Six fifty.

I feel kind of gross this morning, rather wiped out from the heat yesterday and overnight… I know that some people wouldn’t be caught dead taking assistance from government programs. I have a nephew who is too proud to even walk into a Dollar Tree. He buys his reading glasses for twenty bucks from a “regular” store. Another nephew of mine builds his own guns and has an arsenal of over thirty of them. The absurd vanity of some people blows me away. What do they have to be proud of but their cowboy boots, belt buckles, and big hats? And maybe the can of Kodiak wintergreen in their outing flannel shirt pocket. A bright Confederate flag for the front yard, perhaps. All this to the sound of New Country blasting from the black Dodge Ram. Usually I shrug it off and let it be, but I’m in a weird mood today.


Closer to Home

Four thirty.

I did a lot of dreaming about my neighbors across the street. In reality I don’t see them much, and now with the Coronavirus I don’t see them at all. The blinds in the front window are perpetually closed. It’s a houseful of women over there, Diana and her three daughters. I can understand if they’re feeling paranoid. Still, I would really enjoy interacting with them more— and then I remember my gender: I’m a guy. A lot of people make a sharp dividing line between the sexes. I guess I am unusual in not doing so. I grew up not distinguishing between men’s things and women’s things. I find that gender roles and stereotypes are mostly fictions made up by society. Not even psychologists are very perceptive of this artifice, but believe that men are men and women are women. Worse, they assume that men with anything feminine about them must be homosexual… I think my dreams about Diana’s family are innocent with a childlike innocence. What do babies perceive, I wonder? Do little boys want to put on lipstick? Do little girls want to use tools? Who’s to tell them otherwise? In my utopia, these distinctions of masculine and feminine wouldn’t exist. Everything would be free and equal, and what the baby sees is what the grownup would see as well.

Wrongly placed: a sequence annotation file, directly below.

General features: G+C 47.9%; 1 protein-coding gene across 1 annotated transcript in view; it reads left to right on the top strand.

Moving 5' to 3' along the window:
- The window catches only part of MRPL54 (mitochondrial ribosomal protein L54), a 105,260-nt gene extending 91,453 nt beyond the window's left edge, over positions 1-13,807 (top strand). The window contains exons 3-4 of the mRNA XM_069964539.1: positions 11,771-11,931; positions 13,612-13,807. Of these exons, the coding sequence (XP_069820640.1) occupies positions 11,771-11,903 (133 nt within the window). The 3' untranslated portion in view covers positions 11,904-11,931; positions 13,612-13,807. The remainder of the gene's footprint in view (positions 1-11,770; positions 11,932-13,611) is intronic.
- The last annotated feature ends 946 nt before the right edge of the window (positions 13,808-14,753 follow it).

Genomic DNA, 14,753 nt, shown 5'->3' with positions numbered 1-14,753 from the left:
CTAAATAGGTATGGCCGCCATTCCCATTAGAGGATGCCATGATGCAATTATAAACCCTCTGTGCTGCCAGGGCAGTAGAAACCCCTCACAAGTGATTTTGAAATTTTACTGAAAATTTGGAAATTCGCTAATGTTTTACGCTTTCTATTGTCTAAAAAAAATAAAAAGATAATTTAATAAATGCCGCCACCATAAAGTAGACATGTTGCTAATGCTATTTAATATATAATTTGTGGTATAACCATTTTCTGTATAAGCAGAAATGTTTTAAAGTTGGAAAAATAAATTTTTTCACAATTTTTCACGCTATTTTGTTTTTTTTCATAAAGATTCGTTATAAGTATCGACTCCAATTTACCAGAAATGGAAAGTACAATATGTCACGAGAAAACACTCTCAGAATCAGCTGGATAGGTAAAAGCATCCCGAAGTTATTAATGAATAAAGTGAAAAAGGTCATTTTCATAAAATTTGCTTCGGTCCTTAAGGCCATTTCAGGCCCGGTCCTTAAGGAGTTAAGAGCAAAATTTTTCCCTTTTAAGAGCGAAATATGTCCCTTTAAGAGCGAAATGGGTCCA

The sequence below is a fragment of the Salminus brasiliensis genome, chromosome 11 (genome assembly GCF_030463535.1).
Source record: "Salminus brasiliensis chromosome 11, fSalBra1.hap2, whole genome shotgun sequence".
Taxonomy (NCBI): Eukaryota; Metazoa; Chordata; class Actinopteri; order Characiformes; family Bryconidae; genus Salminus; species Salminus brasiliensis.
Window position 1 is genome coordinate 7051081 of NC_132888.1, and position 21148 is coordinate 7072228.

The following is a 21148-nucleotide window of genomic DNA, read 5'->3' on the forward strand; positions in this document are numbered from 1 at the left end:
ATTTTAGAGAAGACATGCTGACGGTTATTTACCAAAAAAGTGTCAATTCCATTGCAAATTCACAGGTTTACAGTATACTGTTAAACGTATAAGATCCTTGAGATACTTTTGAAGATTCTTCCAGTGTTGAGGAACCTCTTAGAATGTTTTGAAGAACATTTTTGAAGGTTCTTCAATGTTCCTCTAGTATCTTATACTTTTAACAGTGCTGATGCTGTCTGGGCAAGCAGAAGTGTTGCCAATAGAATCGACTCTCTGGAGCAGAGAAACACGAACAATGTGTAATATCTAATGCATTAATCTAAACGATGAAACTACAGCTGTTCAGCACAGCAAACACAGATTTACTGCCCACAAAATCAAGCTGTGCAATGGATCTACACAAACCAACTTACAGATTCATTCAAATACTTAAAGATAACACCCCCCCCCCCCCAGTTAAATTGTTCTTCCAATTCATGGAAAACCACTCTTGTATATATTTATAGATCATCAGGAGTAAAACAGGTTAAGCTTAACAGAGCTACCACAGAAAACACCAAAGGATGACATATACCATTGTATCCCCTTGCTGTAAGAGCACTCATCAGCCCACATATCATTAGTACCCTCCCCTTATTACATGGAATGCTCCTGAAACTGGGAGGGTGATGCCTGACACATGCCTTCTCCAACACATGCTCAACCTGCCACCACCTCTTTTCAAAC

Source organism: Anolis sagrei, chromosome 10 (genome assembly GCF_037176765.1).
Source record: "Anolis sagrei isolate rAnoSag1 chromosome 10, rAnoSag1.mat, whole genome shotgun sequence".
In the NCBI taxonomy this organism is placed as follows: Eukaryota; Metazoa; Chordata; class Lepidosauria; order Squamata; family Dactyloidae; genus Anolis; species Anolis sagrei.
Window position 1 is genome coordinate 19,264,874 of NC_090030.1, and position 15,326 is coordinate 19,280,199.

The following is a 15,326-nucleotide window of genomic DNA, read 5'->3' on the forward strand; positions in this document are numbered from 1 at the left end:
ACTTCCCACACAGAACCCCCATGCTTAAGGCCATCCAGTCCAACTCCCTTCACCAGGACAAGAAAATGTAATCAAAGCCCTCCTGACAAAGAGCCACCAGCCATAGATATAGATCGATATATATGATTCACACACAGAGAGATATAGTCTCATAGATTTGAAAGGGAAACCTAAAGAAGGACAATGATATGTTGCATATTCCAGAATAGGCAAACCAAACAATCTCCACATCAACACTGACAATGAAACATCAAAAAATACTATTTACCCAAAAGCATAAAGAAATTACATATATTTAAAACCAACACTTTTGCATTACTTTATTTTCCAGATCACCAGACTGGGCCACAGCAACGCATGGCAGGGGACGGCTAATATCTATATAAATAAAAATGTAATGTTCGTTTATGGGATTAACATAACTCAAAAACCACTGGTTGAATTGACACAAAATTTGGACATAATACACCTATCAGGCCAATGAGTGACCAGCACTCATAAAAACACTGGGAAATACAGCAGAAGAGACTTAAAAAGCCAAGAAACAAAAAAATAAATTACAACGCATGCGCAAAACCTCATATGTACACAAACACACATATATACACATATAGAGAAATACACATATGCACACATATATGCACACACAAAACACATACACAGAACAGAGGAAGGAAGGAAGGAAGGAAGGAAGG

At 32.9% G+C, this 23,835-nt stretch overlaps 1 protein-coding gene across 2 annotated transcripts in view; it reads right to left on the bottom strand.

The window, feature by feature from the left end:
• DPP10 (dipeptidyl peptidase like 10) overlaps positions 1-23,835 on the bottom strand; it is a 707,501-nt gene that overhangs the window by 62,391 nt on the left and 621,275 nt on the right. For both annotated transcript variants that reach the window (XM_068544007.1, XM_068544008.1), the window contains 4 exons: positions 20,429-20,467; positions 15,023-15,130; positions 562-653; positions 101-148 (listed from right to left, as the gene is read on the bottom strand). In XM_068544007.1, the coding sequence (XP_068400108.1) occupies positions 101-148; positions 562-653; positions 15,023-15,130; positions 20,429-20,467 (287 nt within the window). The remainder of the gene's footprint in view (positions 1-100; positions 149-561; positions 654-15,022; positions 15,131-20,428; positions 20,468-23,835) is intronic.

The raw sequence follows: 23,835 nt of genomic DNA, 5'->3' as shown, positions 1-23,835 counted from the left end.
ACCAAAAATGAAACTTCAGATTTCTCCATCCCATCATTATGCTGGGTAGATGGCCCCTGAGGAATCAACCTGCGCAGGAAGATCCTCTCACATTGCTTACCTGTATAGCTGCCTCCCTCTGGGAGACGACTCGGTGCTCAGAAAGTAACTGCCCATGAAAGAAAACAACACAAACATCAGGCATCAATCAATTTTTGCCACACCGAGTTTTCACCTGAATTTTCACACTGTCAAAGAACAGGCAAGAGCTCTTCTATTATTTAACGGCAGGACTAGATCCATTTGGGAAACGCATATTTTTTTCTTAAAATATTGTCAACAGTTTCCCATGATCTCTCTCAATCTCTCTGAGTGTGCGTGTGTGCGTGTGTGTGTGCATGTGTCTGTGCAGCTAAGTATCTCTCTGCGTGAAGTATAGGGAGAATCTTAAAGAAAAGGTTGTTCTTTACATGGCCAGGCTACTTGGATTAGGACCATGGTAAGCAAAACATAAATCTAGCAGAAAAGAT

New Zarathustra

Quarter of six. Why is my family so redneck? Their values are typically Republican, with a heavy emphasis on the working class. Or maybe I should ask why I’m not another redneck with them. Kate used to joke about her brother in law forbidding books in his house like a working class hero. James next door said that not one book was found in John’s house before James bought it.

Books are symbolic. Bibliophilic people are also intellectual people. Other symbols are eyeglasses and heads shaped like an egg. Those who scorn books may be the ones who dress in outing flannel shirts and cowboy boots and hats; who carry a can of wintergreen in a hip pocket; who drink Jack Daniels; and drive monster pickup trucks. Just as my family fell into one stereotype, I fell for another. It happened by imperceptible degrees when we were in school. Society tailored us to be what we are now. It even told you to listen to “Welcome to the Machine” by Pink Floyd— with a doobie in your hand. All the laws you can obey you can also break according to expectation. People do what is done already. We can even get addicted to alcohol and drugs at a signal from someone. It’s okay to do it because it’s been done before. Even Nietzsche has been done before.

When will people listen to the speeches of a new Zarathustra? But that person is you, dear reader…